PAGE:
• Normal day-to-day activities – these are not defined but would include anything considered ‘normal’ in a person's normal daily routine (e.g. eating, washing, driving, walking, shopping, etc.)


 


If it appears that the employer has taken a particularly heavy-handed approach and failed to satisfy at least some of the requirements that make a capability dismissal fair, the option exists of appealing to them first before submitting a claim for unfair dismissal, subject to having at least 2 years' continuous service (and possible disability discrimination if the condition in question amounts to a disability) in an employment tribunal.

Customer:

Thank you where do I stand now with the constant demand this meeting that my employer is demanding to conduct in my home, despite the receipt of the sick note

Ben Jones :

they cannot force you to allow them to hold the meeting at your house. If you are too unwell to meet with them you can request that it is postponed. they can eventually hold it in your absence but not straight away and not if there has been no previous postponement. Constant demands to see you could eventually amount to harassment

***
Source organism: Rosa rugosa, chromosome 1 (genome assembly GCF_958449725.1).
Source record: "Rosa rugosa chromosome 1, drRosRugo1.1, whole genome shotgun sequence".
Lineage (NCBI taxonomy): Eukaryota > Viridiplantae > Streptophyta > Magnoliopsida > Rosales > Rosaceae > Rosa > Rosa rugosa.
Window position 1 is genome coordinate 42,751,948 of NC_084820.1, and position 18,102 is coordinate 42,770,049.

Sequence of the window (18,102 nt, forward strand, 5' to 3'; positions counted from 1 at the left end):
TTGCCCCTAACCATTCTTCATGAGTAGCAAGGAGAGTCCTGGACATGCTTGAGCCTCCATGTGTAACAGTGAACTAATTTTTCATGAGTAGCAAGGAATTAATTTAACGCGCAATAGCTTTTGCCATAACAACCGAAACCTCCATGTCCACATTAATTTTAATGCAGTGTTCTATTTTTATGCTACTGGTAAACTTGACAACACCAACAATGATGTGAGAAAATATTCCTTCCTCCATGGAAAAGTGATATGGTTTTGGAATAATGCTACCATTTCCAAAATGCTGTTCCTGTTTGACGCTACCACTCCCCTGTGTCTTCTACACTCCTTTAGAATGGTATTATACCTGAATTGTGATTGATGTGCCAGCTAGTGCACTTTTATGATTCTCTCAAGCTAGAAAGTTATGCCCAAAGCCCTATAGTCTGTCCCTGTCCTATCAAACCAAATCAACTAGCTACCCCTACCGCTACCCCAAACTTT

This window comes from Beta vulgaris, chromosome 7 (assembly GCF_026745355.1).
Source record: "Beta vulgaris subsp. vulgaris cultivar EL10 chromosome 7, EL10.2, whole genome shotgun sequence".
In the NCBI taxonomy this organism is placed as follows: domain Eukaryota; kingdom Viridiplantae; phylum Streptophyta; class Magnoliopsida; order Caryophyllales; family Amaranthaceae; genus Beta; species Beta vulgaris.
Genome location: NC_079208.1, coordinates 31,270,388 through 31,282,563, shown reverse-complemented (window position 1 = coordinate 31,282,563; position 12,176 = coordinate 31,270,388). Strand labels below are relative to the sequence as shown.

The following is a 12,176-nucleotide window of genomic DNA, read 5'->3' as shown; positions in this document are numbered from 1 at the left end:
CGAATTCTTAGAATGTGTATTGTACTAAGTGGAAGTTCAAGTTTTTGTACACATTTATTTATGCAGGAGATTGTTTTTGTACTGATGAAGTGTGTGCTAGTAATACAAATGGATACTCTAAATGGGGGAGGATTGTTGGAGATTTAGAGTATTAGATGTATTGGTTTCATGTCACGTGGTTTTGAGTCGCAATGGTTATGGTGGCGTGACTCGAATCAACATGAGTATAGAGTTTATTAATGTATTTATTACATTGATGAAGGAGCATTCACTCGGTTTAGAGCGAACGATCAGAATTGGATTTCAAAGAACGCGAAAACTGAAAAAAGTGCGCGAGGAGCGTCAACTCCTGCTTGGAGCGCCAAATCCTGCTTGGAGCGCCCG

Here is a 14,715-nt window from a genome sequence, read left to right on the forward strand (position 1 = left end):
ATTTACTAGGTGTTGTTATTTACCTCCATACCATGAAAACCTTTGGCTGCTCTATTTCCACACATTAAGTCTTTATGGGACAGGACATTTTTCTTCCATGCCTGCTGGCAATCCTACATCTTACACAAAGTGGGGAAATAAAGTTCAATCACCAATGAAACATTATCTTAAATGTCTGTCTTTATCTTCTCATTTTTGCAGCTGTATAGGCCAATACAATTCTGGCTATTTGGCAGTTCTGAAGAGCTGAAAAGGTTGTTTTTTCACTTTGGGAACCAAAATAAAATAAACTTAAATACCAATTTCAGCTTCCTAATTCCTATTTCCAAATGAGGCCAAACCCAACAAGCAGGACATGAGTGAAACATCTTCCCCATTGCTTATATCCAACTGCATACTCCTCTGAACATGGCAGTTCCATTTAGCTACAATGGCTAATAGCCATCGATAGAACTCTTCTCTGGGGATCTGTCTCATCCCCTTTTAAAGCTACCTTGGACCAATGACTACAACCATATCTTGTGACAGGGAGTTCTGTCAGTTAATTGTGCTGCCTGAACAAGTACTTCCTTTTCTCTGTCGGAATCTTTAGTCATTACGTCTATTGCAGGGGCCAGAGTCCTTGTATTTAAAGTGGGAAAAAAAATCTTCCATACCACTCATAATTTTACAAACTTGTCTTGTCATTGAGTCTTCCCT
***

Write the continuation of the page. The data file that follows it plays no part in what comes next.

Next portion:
Ben Jones :

I hope this has answered your query. Please take a second to leave a positive rating, or if you are unhappy for some reason with the advice - please get back to me and I will assist further as best as I can. Thank you very much

Customer:

The doctor had given a month off as some test are being done. Could they terminate within the time of my sickness?

Ben Jones :

It is entirely possible to terminate someone's employment whilst they are still off sick, after all employees who are off indefinitely or on very long absence can still be terminated if a fair procedure is followed, as explained in my original advice. But to justify such a dismissal as fair the employer has to show that there was a good reason to dismiss, so if you were likely to return in the near future or there were pending tests to determine if that is the case, a dismissal would be seen as a knee-jerk reaction and could be unfair.